Making Tire Tracks Disappear: How We Saved a Driveway

A few weeks after your new driveway is poured a winter blizzard hits.  You live on a hill and the roads are terrible.  You have to get out so you chain up.   Your adventure concluded, you arrive back home only to have difficulty making it up the slope into your garage.  Your car fish-tales a bit and your tires spin but you make it into the garage with a sigh of relief.  Everything is great until the snow melts a few days later and you notice dark tire tracks up the driveway and into the garage.  Unfortunately these aren’t ordinary tire tracks.  These are where you tire chains ground into the surface of the fresh concrete.  No amount of washing or scrubbing will do anything to make them better.  The actual finish on the concrete is gone.  To make matters worse, you live at the top of a small hill on a bend in the road so everyone driving up the hill can’t help but stare at your newly desecrated driveway.  It is right in front of them and it is impossible to miss.

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How Not to Repair Stamped Concrete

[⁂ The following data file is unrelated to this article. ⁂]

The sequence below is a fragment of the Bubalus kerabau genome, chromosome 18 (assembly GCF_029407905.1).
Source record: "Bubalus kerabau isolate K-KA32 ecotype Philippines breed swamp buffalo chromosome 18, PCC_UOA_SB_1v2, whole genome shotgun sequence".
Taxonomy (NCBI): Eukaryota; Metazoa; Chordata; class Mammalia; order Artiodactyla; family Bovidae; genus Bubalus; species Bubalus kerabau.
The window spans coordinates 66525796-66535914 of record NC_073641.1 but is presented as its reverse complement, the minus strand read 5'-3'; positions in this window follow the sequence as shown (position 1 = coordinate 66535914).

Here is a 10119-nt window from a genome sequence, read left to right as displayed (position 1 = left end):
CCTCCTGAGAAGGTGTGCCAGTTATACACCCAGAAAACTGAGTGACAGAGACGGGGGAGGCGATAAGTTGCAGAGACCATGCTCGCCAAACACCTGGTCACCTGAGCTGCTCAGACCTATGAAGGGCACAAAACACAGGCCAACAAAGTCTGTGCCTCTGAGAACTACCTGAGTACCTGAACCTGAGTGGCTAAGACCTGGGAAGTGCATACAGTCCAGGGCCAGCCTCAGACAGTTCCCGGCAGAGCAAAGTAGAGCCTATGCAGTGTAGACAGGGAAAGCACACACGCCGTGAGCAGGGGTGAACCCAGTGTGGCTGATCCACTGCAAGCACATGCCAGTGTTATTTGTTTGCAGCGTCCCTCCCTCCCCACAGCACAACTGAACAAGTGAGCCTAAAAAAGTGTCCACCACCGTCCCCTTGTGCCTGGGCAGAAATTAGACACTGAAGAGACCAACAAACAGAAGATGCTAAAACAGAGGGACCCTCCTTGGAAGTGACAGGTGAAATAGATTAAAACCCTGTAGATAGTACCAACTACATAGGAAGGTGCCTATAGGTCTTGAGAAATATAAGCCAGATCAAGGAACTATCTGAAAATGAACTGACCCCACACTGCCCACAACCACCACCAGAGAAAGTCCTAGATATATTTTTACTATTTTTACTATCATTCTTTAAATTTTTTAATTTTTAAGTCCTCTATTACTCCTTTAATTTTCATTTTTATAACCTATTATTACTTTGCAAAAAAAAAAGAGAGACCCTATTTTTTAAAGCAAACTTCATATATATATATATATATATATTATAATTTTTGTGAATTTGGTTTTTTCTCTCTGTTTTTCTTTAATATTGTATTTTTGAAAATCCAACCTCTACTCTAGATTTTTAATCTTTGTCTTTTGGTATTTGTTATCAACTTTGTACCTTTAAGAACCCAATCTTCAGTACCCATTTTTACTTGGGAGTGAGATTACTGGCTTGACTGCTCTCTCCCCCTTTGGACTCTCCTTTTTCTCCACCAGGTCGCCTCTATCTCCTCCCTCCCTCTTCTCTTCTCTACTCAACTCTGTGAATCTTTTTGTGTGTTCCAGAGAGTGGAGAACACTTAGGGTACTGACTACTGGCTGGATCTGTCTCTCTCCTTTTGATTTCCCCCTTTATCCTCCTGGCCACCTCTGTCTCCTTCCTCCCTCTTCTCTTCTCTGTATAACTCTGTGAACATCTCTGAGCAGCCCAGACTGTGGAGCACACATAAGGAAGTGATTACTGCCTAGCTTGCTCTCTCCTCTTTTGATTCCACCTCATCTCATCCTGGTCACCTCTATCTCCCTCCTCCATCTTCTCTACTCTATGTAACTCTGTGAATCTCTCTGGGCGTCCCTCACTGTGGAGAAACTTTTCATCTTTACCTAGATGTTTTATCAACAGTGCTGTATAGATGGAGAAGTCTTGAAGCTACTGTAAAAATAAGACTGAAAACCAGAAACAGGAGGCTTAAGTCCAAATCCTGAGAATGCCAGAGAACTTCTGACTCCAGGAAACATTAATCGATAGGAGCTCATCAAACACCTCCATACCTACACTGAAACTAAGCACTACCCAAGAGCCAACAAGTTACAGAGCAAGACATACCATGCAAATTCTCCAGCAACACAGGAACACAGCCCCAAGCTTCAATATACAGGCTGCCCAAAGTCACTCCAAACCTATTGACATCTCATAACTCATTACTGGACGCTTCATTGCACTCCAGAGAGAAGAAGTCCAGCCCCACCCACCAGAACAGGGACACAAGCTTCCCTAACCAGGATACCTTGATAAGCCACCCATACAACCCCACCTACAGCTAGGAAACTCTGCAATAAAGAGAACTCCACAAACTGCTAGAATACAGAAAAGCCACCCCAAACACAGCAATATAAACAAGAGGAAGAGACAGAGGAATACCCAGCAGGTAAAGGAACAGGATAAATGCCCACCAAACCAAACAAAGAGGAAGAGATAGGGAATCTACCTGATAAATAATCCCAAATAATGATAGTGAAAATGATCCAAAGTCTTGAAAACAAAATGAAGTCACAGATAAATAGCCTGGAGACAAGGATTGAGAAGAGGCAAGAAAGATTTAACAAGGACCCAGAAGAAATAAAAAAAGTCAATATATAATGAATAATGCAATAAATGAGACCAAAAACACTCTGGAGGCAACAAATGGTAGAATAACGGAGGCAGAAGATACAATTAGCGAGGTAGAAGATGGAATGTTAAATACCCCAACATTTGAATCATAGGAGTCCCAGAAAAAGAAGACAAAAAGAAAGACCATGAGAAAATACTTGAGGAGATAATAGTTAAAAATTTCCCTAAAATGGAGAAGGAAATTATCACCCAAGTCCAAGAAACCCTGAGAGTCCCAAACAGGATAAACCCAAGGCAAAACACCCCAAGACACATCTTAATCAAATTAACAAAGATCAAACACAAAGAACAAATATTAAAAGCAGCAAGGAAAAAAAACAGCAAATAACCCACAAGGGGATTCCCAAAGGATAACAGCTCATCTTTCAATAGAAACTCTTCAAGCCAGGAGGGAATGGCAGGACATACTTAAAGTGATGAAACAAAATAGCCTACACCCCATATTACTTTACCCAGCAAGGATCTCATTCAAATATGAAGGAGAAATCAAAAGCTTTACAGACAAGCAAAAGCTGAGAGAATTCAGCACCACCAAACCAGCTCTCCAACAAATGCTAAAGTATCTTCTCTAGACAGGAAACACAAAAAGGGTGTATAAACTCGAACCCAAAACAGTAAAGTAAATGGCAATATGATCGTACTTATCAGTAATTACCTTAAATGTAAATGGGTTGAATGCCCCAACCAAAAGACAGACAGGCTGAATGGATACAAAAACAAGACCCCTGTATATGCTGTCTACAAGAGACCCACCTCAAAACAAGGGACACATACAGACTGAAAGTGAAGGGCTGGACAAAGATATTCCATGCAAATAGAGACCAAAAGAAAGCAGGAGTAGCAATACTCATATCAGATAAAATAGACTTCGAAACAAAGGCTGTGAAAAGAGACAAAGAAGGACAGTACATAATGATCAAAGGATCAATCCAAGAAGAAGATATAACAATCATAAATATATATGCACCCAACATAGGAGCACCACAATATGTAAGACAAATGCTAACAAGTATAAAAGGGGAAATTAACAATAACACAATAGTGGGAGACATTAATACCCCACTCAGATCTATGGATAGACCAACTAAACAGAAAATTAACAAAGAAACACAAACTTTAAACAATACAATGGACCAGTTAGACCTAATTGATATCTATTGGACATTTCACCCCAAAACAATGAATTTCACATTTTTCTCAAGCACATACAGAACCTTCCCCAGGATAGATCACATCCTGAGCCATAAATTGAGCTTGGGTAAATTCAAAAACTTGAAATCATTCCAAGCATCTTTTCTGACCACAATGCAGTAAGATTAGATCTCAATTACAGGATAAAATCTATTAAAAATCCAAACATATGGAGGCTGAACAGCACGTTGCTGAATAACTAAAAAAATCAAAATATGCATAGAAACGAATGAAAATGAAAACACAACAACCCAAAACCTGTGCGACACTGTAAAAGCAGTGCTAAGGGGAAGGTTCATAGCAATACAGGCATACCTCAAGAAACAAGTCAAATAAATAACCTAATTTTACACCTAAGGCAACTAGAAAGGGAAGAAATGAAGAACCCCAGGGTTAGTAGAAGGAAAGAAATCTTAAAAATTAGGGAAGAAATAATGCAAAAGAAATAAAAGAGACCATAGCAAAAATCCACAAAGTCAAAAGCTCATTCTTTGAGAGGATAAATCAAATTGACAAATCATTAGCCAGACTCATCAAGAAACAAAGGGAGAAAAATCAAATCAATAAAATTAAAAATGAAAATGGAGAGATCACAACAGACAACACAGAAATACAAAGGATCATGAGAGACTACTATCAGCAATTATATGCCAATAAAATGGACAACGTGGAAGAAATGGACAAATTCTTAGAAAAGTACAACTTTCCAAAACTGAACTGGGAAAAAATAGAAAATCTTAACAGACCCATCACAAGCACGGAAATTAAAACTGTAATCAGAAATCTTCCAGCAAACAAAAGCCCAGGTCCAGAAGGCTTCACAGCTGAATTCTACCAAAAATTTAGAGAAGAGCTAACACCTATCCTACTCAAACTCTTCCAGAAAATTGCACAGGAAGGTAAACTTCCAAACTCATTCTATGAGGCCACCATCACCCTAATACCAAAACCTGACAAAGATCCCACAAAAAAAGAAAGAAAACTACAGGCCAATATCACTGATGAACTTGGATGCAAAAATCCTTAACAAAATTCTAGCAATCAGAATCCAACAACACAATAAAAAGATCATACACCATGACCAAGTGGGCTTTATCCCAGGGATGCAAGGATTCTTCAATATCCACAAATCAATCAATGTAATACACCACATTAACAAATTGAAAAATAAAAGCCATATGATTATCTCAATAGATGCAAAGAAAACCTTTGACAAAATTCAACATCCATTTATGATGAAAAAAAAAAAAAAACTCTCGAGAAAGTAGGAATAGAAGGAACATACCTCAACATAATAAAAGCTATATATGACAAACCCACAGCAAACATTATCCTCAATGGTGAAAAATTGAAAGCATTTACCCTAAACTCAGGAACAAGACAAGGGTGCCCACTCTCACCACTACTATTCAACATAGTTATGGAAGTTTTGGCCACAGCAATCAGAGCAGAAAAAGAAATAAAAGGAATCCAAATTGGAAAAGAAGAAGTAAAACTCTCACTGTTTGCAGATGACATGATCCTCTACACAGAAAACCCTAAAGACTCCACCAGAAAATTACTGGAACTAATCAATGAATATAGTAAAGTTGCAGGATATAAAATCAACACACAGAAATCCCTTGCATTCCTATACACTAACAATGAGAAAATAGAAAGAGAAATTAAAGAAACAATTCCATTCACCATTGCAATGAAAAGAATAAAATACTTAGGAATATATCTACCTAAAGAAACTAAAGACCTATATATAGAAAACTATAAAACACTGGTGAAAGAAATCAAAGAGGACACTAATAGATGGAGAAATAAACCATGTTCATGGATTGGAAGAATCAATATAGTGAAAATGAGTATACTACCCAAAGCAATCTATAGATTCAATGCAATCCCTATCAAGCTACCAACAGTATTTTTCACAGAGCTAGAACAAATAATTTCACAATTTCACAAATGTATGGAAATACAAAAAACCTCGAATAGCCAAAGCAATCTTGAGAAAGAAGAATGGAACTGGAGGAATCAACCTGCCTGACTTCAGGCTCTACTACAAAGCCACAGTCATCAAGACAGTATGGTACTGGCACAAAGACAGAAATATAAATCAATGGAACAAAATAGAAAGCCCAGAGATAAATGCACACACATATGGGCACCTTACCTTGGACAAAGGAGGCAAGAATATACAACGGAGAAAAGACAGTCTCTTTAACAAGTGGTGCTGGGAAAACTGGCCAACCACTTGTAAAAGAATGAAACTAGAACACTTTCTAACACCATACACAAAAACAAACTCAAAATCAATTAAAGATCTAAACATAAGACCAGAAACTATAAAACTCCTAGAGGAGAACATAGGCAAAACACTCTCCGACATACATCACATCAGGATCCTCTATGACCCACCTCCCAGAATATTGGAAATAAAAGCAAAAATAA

After the dark days of winter in Seattle, (and by winter, I mean October through June) Seattleites want to get out and enjoy summer, which is usually confined to the months of August and September, as July can be hit or miss weather-wise and is basically considered ‘fall.’ Patios, particularly ones finished with stamped concrete tend to be covered in lots of mildew and grime that has settled into all the low spots with the help of all the rain, and has essentially turned into its own form of concrete once dried out by the sun. With newer stamped concrete, pressure washing will remove this and bring back that beautiful color you desired when you chose decorative concrete in the first place. In other cases, the weather and wear may have taken its toll and the beauty is gone. So lets talk about what not to do.

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